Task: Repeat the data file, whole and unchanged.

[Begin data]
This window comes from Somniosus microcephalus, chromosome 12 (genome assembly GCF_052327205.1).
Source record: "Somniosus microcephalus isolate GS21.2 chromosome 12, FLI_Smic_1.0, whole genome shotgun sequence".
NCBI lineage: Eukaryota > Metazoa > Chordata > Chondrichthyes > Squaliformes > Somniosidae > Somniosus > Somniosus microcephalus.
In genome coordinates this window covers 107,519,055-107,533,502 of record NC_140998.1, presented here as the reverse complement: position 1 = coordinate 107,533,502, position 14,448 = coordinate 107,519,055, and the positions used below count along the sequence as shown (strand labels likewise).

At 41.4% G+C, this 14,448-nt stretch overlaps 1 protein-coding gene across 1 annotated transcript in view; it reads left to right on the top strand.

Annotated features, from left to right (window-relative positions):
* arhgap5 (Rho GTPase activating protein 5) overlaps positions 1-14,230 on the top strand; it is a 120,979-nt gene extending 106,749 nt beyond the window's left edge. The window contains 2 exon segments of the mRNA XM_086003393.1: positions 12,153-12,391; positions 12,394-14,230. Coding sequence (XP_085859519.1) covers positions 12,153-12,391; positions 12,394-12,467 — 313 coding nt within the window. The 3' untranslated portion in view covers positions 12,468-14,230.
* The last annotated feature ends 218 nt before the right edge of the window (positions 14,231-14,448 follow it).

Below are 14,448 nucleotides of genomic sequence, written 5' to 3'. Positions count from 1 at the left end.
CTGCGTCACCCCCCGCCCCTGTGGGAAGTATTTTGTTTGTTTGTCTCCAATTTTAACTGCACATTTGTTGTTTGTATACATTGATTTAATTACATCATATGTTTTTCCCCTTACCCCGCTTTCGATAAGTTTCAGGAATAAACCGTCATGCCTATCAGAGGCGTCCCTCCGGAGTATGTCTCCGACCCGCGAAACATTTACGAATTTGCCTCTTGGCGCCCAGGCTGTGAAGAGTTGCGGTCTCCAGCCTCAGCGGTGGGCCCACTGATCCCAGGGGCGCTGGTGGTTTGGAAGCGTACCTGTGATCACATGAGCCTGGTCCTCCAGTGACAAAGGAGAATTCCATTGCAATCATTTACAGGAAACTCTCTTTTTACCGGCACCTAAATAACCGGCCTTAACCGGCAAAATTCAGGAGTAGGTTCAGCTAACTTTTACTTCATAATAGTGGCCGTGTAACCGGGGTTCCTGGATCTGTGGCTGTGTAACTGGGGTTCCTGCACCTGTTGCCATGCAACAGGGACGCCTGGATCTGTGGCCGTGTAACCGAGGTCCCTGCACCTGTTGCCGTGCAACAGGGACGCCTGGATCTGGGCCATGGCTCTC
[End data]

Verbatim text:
This window comes from Somniosus microcephalus, chromosome 12 (genome assembly GCF_052327205.1).
Source record: "Somniosus microcephalus isolate GS21.2 chromosome 12, FLI_Smic_1.0, whole genome shotgun sequence".
NCBI lineage: Eukaryota > Metazoa > Chordata > Chondrichthyes > Squaliformes > Somniosidae > Somniosus > Somniosus microcephalus.
In genome coordinates this window covers 107,519,055-107,533,502 of record NC_140998.1, presented here as the reverse complement: position 1 = coordinate 107,533,502, position 14,448 = coordinate 107,519,055, and the positions used below count along the sequence as shown (strand labels likewise).

At 41.4% G+C, this 14,448-nt stretch overlaps 1 protein-coding gene across 1 annotated transcript in view; it reads left to right on the top strand.

Annotated features, from left to right (window-relative positions):
* arhgap5 (Rho GTPase activating protein 5) overlaps positions 1-14,230 on the top strand; it is a 120,979-nt gene extending 106,749 nt beyond the window's left edge. The window contains 2 exon segments of the mRNA XM_086003393.1: positions 12,153-12,391; positions 12,394-14,230. Coding sequence (XP_085859519.1) covers positions 12,153-12,391; positions 12,394-12,467 — 313 coding nt within the window. The 3' untranslated portion in view covers positions 12,468-14,230.
* The last annotated feature ends 218 nt before the right edge of the window (positions 14,231-14,448 follow it).

Below are 14,448 nucleotides of genomic sequence, written 5' to 3'. Positions count from 1 at the left end.
CTGCGTCACCCCCCGCCCCTGTGGGAAGTATTTTGTTTGTTTGTCTCCAATTTTAACTGCACATTTGTTGTTTGTATACATTGATTTAATTACATCATATGTTTTTCCCCTTACCCCGCTTTCGATAAGTTTCAGGAATAAACCGTCATGCCTATCAGAGGCGTCCCTCCGGAGTATGTCTCCGACCCGCGAAACATTTACGAATTTGCCTCTTGGCGCCCAGGCTGTGAAGAGTTGCGGTCTCCAGCCTCAGCGGTGGGCCCACTGATCCCAGGGGCGCTGGTGGTTTGGAAGCGTACCTGTGATCACATGAGCCTGGTCCTCCAGTGACAAAGGAGAATTCCATTGCAATCATTTACAGGAAACTCTCTTTTTACCGGCACCTAAATAACCGGCCTTAACCGGCAAAATTCAGGAGTAGGTTCAGCTAACTTTTACTTCATAATAGTGGCCGTGTAACCGGGGTTCCTGGATCTGTGGCTGTGTAACTGGGGTTCCTGCACCTGTTGCCATGCAACAGGGACGCCTGGATCTGTGGCCGTGTAACCGAGGTCCCTGCACCTGTTGCCGTGCAACAGGGACGCCTGGATCTGGGCCATGGCTCTC